We consider the problem of computing the order of an element in a generic group.
The two standard algorithms, Pollard's rho method and Shanks' baby-steps giant-steps technique, both use Θ(*N*^{1/2}) group operations to compute |*α*| = *N*.
A lower bound of Ω(*N*^{1/2}) has been conjectured. We disprove this conjecture, presenting a generic algorithm with complexity *o*(*N*^{1/2}).
The running time is *O*((*N* loglog *N*)^{1/2}) when *N* is prime, but for nearly half the integers *N* ∈ [0,*M*], the complexity is *O*(*N*^{1/3}).
If only a single success in a random sequence of problems is required, the running time is subexponential.

We prove that a generic algorithm can compute |*α*| for all *α*∈*S*&sube*G* in near linear time plus the cost of a single order computation with *N* = λ(*S*),
where λ(*S*) = lcm |α| over α∈*S*. For abelian groups, a random *S*⊆*G* of constant size suffices to compute λ(*G*), the exponent of the group.
Having computed λ(*G*), we show that in most cases the structure of an abelian group *G* can be determined using an additional *O*(*N*^{δ/4}) group operations,
given an *O*(*N*^{δ}) bound on |*G*| = *N*. The median complexity is approximately *O*(*N*^{1/3}) for many distributions of finite abelian groups,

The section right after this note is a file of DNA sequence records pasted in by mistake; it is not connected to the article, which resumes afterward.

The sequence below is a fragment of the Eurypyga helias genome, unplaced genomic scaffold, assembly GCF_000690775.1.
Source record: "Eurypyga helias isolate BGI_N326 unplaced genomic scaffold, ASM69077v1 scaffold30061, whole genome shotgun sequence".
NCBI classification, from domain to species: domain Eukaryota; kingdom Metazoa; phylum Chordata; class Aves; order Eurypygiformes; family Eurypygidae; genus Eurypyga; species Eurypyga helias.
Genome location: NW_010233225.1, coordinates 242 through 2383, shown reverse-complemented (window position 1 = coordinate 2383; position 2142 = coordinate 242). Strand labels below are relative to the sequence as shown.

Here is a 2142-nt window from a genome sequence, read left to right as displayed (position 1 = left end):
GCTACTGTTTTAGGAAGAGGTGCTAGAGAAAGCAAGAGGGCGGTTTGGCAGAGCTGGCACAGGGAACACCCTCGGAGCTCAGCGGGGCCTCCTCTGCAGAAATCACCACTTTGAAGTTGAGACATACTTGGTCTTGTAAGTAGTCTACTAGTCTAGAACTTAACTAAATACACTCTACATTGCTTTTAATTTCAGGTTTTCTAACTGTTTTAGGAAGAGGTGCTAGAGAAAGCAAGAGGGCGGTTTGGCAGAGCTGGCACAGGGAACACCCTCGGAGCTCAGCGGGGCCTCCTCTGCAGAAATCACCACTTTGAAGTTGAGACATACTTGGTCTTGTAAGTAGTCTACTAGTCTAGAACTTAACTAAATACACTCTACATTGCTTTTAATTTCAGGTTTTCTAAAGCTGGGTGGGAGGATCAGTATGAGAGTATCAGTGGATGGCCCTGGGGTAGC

and *o*(*N*^{1/2}) in all but an extreme set of cases. A lower bound of Ω(*N*^{1/2}) had been assumed, based on a similar bound for the discrete logarithm problem.

We apply these results to compute the ideal class groups of imaginary quadratic number fields, a standard test case for generic algorithms. The record class group computation by a generic algorithm,
for discriminant -4(10^{30}+1), involved some 240 million group operations over the course of 15 days on a Sun SparcStation4. We accomplish the same task using 1/1000th the group operations,
taking less than 3 seconds on a PC. Comparisons with non-generic algorithms for class group computation are also favorable in many cases.
We provide tables of class groups with discriminants of the form -4(2^{n}+1), -(2^{n}-1), -4(10^{n}+1), and -(10^{n}+3),
and also present results for several 101-digit negative discriminants. These are believed to be the largest class groups ever computed.